published Friday, November 19th, 2010

Turnover margin not bad for Vols

by Wes Rucker

KNOXVILLE — Statistics suggest that the University of Tennessee football team has a classic “risk/reward” defense.

The Volunteers are 68th out of 120 major NCAA Division I programs in scoring defense. They are ranked 74th in total defense. They are 70th in rushing defense and 77th in passing defense.

Yet they are 17th nationally with 14 interceptions and 24th nationally with 21 turnovers gained.

On that surface, that screams “risk/reward.”

But not so fast, according to defensive coordinator Justin Wilcox.

“We haven’t blitzed as much [recently],” Wilcox said. “We’ve probably blitzed as little as we have all year in the last few games.”

At the very least, that combination of defensive statistics is exceptionally rare for a unit that doesn’t blitz a tremendous amount.

“Turnovers are always a product of, you know, either pressuring the quarterback on interceptions, doing a good job of stripping the ball out and getting fumbles,” Wilcox said. “It’s really guys that play fast, and you play fast when you know what you’re doing, and you execute your technique at a high level.

“That’s when you create turnovers.”

Whatever the Vols are doing, it’s working.

In last Saturday’s 52-14 blowout of Ole Miss, for just the second time all season — and the first time against an FCS opponent — UT shut out an opponent in the second half.

“That was nice,” senior defensive end Chris Walker said. “That was really nice.”

UT has forced 10 turnovers and lost only one in the past two games, which bumped the Vols up to 30th nationally in turnover margin. They now force a half-turnover a game more than they lose in an average game.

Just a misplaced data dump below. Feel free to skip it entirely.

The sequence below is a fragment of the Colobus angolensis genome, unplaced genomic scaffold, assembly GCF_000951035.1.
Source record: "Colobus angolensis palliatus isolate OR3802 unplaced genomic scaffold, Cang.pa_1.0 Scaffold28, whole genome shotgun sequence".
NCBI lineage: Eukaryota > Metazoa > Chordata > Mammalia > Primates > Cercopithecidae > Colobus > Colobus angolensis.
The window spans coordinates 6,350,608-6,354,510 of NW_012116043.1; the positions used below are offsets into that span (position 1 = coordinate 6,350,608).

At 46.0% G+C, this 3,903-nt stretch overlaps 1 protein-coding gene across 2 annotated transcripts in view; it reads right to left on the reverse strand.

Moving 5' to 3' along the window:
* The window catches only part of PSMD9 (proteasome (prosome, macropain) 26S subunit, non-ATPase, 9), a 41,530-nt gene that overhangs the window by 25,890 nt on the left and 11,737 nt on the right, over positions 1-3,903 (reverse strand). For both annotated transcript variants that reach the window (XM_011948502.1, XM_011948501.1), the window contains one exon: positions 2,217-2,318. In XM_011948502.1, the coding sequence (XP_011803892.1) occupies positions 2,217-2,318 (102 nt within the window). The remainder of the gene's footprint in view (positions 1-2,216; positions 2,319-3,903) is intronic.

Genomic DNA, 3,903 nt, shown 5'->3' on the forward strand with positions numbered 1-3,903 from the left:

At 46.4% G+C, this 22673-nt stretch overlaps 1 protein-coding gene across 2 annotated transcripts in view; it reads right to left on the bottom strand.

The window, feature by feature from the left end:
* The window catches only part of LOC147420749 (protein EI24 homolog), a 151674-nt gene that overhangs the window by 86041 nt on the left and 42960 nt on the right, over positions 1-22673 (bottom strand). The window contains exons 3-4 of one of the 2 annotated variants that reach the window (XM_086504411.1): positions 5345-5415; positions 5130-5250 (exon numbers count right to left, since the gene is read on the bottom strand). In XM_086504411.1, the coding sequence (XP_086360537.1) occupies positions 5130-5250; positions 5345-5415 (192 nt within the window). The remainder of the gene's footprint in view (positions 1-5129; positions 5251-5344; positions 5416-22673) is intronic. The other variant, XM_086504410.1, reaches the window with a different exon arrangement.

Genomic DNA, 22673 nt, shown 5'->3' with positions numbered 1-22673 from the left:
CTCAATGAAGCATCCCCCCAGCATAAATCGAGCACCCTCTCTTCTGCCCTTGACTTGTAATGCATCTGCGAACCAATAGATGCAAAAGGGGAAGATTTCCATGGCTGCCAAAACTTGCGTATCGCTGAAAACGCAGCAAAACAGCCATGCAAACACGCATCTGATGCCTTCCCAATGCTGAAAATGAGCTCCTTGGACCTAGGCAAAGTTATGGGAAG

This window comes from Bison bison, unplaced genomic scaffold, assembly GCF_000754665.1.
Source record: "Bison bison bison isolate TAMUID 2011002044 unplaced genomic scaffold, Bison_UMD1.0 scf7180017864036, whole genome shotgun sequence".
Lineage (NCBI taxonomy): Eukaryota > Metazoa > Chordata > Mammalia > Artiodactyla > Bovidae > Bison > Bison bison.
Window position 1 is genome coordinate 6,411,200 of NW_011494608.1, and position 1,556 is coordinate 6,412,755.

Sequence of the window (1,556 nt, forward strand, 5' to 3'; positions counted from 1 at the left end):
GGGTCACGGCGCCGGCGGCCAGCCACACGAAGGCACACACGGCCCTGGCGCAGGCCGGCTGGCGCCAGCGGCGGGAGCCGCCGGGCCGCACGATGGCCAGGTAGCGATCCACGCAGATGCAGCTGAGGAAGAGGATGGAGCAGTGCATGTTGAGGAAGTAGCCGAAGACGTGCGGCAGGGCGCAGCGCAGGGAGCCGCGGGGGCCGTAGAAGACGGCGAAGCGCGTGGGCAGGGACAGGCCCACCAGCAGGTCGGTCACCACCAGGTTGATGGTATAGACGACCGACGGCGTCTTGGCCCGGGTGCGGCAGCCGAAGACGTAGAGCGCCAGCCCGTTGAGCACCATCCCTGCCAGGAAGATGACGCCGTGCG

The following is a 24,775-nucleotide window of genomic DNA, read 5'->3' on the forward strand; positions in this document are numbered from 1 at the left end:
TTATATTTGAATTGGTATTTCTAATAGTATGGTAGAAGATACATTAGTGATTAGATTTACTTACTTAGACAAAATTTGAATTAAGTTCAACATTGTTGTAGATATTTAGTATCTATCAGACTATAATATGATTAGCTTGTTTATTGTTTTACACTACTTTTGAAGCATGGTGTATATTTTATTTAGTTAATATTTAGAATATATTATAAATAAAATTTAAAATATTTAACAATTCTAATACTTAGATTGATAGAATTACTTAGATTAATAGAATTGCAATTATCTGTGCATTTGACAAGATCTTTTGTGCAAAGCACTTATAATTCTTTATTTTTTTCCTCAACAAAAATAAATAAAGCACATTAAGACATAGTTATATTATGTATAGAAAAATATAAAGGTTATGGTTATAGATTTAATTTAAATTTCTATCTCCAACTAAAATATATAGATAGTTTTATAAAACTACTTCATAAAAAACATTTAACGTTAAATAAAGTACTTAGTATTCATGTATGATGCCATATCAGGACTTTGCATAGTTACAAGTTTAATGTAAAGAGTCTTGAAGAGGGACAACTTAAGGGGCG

“I think it’s been huge,” Wilcox said. “It’s a lot of guys playing more confident. It’s a lot of guys executing better. We’re still not anywhere where we need to be, but that’s something we’re always working towards.

“You know, you’re never going to be satisfied, but we’re definitely making fewer mistakes, and that’s good to see.”

Especially when they’re not blitzing that frequently.

“Hopefully you can give the quarterback a couple of different looks, so that’s always important,” Wilcox said. “And, you know, guys [are] making a play on the ball and being comfortable playing their technique and pulling the trigger when they see the ball thrown, and that’s something that’s always going to play a part in getting turnovers.

“Sometimes it’s how you execute your technique, and sometimes the quarterback may make a bad decision. You’ve got to make them pay for it. You’ve got to catch it.”

This and that

Sophomore safety Janzen Jackson (ankle), redshirt freshman cornerback Eric Gordon (concussion) and sophomore Zach Rogers (concussion) all practiced in no-contact jerseys Thursday. Status updates weren’t available, though, because head coach Derek Dooley doesn’t meet with the media on Thursdays. Wednesday, he said Jackson and Rogers were probable for Saturday’s game at Vanderbilt but Gordon remained questionable.